Monday, December 21, 2020

White Linen Table Runners Part 2

To begin we would like to  wish you all  a very Happy Holiday Season and we send you our hopes for a much brighter 2021!

Now to talk about weaving. The clear blue cotton of the final white linen table runner was a joy to weave, especially on the dark and rainy winter days that we have been having here on Vancouver Island. This pattern never fails to please me.

I took a quick photo of the two runners side by side before they went into the wash to see what they looked like together.  On one side the pattern creates large blue X’s and on the other side is large white X’s and I will need to decide which I prefer before the runners get hemmed, although we hem so nicely both sides could be shown.

Our  blog is called Dust Bunnies Under My Loom, so I guess it is appropriate that I show you some dust bunnies that formed on the carpet, linen is a real shedder! If you look really closely you can see them.

The table runners have been pressed and pinned ready to be hemmed, just waiting for a sunny day to sew.  This is a job that Mom enjoys and I'm happy to leave them for her.

Alas, when I was steam pressing the table runners I noticed that I had made a threading error.  It is a small error with one of the small X’s at the bottom of the larger X’s.  It looks like it has only half an arm.  I tried to figure out a way to needle weave in a thread to fix the error but I wasn't pleased with the result.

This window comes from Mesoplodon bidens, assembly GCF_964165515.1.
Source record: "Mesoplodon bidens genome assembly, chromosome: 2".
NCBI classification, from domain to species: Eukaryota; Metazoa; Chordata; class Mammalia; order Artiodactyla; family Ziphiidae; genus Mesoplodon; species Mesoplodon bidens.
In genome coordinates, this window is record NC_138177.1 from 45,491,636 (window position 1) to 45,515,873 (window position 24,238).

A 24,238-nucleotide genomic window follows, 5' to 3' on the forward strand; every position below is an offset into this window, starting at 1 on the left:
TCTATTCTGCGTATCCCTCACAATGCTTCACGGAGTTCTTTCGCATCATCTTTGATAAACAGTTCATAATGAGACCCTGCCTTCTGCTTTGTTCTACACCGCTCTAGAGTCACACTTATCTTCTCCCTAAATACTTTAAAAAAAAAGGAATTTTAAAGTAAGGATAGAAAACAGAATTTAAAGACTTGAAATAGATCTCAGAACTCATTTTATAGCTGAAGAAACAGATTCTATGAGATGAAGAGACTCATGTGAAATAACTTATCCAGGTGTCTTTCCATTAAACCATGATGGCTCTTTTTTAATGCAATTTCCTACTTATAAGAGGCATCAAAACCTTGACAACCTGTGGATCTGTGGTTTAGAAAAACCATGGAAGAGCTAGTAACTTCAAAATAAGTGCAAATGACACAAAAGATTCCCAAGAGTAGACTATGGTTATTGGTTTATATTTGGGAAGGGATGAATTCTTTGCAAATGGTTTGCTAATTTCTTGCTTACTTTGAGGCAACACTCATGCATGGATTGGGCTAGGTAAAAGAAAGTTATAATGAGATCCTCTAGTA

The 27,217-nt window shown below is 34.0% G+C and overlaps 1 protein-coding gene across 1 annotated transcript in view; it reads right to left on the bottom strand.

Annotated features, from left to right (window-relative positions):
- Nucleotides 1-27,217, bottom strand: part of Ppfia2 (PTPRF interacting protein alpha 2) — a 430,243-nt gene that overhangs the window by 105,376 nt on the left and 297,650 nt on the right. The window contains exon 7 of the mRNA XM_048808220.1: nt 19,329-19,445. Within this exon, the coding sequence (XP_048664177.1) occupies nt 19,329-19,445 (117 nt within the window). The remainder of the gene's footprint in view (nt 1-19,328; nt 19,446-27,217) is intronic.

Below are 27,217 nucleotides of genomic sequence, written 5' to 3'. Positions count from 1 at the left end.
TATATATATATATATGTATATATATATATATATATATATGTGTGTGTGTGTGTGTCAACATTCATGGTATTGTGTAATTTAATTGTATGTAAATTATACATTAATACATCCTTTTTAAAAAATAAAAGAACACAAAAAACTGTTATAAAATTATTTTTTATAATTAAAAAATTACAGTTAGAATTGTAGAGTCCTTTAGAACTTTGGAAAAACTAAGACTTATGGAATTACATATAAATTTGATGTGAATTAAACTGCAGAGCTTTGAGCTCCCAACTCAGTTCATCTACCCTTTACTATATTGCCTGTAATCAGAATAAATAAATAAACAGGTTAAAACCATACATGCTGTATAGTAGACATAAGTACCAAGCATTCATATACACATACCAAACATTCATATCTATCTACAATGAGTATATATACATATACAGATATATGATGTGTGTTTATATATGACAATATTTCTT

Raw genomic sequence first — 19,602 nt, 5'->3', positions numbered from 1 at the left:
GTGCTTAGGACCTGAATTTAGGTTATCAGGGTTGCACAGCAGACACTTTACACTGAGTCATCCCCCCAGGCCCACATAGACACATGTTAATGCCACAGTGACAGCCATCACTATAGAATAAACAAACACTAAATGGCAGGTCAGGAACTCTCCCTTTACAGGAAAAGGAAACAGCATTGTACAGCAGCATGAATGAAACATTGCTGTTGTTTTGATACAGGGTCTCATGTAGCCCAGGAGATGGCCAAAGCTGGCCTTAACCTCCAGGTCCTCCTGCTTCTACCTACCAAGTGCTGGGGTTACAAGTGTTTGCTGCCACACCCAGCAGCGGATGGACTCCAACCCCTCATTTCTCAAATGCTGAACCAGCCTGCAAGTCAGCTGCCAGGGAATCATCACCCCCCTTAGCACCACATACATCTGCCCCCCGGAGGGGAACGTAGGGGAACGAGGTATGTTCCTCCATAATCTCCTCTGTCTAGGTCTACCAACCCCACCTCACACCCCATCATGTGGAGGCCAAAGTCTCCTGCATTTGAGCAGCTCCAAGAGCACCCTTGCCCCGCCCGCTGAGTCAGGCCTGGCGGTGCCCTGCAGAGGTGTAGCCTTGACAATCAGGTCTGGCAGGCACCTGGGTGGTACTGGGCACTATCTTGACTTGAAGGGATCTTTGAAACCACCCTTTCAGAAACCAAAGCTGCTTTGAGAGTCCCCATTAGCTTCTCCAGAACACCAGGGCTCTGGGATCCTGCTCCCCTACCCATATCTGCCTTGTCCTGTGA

These table runners were to be sold on my Etsy store, Woven Beauty, but with the error they just don't make the cut, so they are mine, mine, mine!   I have more white linen and lots of the denim blue cottolin and blue cotton so I'm thinking I could remake them, but I'll wait until after Christmas to start.

The final Garden Photo is heavenly bamboo (Nandina domestica); it is not a true bamboo but a member of barberry family.  Here it is in its blaze of winter colour, it truly stands out in a winter garden.  It is doing especially well this year because we have been having very mild wet weather.

Monday, December 7, 2020

White Linen Table Runners on Eight Shafts